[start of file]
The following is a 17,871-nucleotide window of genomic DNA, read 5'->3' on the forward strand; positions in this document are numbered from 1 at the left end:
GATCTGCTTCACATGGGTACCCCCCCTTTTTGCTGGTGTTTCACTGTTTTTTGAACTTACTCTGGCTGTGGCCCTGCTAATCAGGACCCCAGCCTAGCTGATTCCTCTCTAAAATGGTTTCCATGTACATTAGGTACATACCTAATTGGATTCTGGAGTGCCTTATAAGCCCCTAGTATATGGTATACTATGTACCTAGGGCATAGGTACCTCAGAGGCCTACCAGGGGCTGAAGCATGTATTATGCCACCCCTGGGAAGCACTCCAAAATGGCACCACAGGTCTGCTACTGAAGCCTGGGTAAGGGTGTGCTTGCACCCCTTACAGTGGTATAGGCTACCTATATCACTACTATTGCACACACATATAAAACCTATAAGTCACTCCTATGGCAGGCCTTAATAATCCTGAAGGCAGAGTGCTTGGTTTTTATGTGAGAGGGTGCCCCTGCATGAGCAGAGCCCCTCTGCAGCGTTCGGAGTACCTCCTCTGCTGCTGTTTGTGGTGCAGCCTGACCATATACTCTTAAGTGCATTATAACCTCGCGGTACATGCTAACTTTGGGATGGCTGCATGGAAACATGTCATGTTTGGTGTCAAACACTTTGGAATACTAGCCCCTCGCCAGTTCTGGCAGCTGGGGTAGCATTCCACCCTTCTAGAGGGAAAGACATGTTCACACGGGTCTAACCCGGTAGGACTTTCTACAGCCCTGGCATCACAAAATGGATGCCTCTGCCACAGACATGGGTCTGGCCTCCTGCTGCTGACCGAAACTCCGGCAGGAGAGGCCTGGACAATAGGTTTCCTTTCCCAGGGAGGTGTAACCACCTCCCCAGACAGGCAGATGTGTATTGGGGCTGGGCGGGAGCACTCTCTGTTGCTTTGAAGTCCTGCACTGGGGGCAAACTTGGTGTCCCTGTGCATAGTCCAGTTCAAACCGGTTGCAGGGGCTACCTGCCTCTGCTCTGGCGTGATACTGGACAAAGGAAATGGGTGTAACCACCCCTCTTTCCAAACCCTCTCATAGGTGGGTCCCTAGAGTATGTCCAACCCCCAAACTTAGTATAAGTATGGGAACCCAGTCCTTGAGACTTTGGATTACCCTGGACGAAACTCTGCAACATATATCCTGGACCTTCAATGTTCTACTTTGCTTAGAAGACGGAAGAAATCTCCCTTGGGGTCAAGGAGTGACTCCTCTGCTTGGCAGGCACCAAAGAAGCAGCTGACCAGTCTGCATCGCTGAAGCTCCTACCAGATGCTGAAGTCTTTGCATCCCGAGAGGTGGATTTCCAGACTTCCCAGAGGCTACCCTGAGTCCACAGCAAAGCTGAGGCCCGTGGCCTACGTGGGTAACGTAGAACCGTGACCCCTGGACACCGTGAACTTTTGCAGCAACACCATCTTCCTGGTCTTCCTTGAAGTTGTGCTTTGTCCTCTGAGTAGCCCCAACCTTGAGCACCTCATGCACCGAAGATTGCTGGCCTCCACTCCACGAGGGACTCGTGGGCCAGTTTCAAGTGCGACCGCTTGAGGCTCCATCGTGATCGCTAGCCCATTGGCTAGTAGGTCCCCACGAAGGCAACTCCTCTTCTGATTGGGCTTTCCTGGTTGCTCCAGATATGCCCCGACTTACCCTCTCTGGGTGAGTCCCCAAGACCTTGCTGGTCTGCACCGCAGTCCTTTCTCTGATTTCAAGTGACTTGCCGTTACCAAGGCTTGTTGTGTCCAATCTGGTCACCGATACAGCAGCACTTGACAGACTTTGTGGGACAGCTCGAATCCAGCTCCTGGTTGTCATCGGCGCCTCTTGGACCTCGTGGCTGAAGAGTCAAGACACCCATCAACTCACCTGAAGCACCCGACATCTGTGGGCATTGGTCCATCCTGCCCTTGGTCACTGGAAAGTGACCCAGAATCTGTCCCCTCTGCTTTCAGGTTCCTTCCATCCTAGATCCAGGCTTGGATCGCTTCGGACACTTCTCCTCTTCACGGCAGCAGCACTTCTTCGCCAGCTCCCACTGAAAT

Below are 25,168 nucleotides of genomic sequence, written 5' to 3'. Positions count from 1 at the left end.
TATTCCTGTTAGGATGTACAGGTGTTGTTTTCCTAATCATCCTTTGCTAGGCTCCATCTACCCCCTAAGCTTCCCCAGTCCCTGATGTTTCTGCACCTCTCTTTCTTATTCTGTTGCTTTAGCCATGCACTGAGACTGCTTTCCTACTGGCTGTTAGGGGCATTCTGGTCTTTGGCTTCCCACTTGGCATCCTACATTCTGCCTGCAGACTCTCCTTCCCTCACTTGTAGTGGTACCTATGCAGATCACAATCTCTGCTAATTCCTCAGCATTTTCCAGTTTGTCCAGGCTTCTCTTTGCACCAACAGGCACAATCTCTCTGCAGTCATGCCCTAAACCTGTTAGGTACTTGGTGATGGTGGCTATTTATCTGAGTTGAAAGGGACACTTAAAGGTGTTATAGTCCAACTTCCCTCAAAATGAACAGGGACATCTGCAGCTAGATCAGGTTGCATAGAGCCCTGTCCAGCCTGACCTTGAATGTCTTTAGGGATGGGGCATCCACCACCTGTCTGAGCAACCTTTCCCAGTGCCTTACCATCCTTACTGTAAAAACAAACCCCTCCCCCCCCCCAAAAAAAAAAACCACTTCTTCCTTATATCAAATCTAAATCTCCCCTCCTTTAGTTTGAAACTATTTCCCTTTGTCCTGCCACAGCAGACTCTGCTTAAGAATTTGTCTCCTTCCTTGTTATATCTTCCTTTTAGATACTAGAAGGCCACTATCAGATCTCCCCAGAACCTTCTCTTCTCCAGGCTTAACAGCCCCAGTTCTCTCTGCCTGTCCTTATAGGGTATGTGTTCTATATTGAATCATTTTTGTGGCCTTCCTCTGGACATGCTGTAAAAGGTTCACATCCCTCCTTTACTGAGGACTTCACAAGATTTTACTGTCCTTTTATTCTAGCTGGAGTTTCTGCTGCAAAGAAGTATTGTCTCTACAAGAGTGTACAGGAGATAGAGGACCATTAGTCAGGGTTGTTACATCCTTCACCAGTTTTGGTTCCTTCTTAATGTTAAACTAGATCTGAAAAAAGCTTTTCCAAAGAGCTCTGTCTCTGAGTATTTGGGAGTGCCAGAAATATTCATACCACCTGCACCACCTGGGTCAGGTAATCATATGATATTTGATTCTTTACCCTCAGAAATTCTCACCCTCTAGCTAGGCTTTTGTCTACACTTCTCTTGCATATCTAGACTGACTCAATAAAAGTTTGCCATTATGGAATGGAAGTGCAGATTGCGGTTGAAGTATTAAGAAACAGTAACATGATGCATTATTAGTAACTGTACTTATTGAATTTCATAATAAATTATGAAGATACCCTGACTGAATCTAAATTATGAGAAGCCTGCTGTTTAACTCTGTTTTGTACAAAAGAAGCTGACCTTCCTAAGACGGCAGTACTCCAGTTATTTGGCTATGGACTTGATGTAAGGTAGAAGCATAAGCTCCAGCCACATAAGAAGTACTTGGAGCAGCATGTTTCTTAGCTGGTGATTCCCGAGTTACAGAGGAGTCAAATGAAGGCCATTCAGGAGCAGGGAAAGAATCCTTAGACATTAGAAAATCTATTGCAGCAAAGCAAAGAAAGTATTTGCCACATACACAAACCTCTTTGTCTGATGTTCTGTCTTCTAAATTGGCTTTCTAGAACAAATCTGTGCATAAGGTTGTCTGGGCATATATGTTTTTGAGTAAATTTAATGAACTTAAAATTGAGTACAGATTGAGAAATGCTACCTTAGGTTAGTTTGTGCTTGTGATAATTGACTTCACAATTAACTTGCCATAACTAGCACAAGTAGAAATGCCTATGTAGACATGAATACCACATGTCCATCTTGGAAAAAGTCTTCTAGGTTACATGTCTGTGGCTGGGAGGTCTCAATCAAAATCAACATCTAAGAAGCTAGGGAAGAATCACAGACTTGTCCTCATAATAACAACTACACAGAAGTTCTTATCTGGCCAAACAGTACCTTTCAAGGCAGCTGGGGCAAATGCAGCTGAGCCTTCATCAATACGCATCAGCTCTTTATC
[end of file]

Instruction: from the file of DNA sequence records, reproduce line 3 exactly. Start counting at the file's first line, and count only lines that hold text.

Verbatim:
Below are 25,168 nucleotides of genomic sequence, written 5' to 3'. Positions count from 1 at the left end.